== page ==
AAA Updates Its Construction Industry Arbitration Rules and Mediation Procedures 

March 18, 2024

Effective March 1, 2024, the American Arbitration Association (the AAA) adopted an updated version of its Construction Industry Arbitration Rules and Mediation Procedures (the Rules), for the first time since 2015. The Rules were revised with input from nationwide stakeholders. Linked are the AAA’s updated Rules, announcement, and complete summary of changes.

The Rules were revised to, among other things, reflect technological advances (e.g., add video conferencing and remove fax numbers), promote efficiency (e.g., update cost considerations), and clarify rules (e.g., confidentiality is now the default). The Regular and Fast Track Procedures also underwent several important rule revisions.

Regular Track Procedures

Confidentiality is codified for the first time — as the default standard. See R-45. Specifically, Rule 45 makes explicit the requirement for the AAA and arbitrators to keep all matters confidential (unless otherwise required by applicable law, court order, or the parties’ agreement). The Rule also grants arbitrators the specific authority to issue confidentiality orders.

Consolidation and Joinder under Regular Track Procedures were streamlined in several regards. See R-7. Notably, consolidation and joinder requests under Rule 7 must now be filed before the Merits Arbitrator’s appointment is confirmed, thereby removing a previous option that allowed for such actions to occur up until 90 days after filing. Id. If a party requests leave to file for joinder after the Merits Arbitrator has been confirmed, that party will now need to establish both good cause and, pursuant to the recent revisions, prejudice if the request is not permitted. Id. Failure to timely respond to a joinder request is deemed a waiver of any objections under the Rules. Id.

An Arbitrator’s decision to grant leave for a party to file a dispositive motion was also modified under the revised Rules in an effort to reduce the cost and improve the efficiency of the arbitration process. See R-34. Pursuant to the revised Rules, an arbitrator must now consider the cost of a dispositive motion in determining whether to grant leave for a party to file such a motion. Id. This particular revision will be interesting to watch going forward, in part because of the mandatory inclusion of cost onto an arbitrators scale when weighing the likelihood of success and procedural economy.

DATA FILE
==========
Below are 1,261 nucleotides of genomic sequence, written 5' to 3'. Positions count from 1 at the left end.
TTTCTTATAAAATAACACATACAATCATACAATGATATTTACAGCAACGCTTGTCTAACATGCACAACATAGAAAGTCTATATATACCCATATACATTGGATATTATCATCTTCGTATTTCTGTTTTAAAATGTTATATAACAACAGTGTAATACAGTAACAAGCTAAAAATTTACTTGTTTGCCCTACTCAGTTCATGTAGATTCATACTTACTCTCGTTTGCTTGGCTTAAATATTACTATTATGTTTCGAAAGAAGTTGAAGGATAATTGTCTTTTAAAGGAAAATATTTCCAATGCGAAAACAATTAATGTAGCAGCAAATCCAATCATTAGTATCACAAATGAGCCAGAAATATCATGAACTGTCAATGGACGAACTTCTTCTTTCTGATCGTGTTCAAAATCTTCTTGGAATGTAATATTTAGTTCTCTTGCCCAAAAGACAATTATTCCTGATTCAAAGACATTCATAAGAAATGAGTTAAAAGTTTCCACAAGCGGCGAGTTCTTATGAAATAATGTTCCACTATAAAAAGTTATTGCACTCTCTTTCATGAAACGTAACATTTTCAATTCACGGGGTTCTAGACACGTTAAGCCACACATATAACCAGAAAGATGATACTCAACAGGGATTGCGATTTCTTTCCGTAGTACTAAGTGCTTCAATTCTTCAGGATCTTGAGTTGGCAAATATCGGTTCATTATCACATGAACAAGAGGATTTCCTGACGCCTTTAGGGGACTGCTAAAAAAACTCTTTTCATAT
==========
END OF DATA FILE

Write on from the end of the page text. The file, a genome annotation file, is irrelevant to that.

Arbitrator appointments also received significant attention in the recent revisions. Among the more impactful revisions, the AAA now has explicit authority under Rule 14 to limit party strikes. See R-14. Another example of these efforts is the new rule that a Panel Chair must be appointed from the AAA National Construction Panel, unless the parties agree otherwise. See R-16. Similarly, under Rule 15, party appointed arbitrators must now be on the AAA’s National Roster of Arbitrators, unless the parties agree otherwise or the AAA determines that members of the AAA Roster do not meet the parties’ requested level of expertise.

Rule 52 was revised to permit arbitrators to “clarify” their awards, although the merits of an award still may not be reconsidered. The previous rule allowed arbitrators to address only clerical, typographical, technical, or computational errors in their awards.

Fast-Track Procedures

To expand industry access to expedited procedures, the revised Rules have raised the ceiling for Fast-Track claims from $100,000 to $150,000. See F-1. Former Fast Track Procedures F-8 and F-9 were also combined under the new Rules in an effort to further streamline the proceedings by (i) retaining the requirement that discovery is to be provided only in extraordinary circumstances; (ii) adding a requirement that a case may be removed from the Fast Track if discovery is permitted; and (iii) specifying that motions will not be permitted except in instances where there is a showing of good cause. See F-8.

Procedures for Large, Complex Construction Disputes

The only noteworthy change to the Procedures for Large, Complex Construction Disputes is that the default threshold for appointing a three-arbitrator panel has been increased from cases exceeding $1 million to cases exceeding $3 million. See L-3.


Given the complexities of construction disputes and selecting the proper method of dispute resolution for a project, we recommend that parties consult with counsel when negotiating their construction contracts.

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Wendy F. Klein Keane


(215) 665-4720

Adam Poliner


(202) 280-6512

Anthony Riverso


(212) 908-1382

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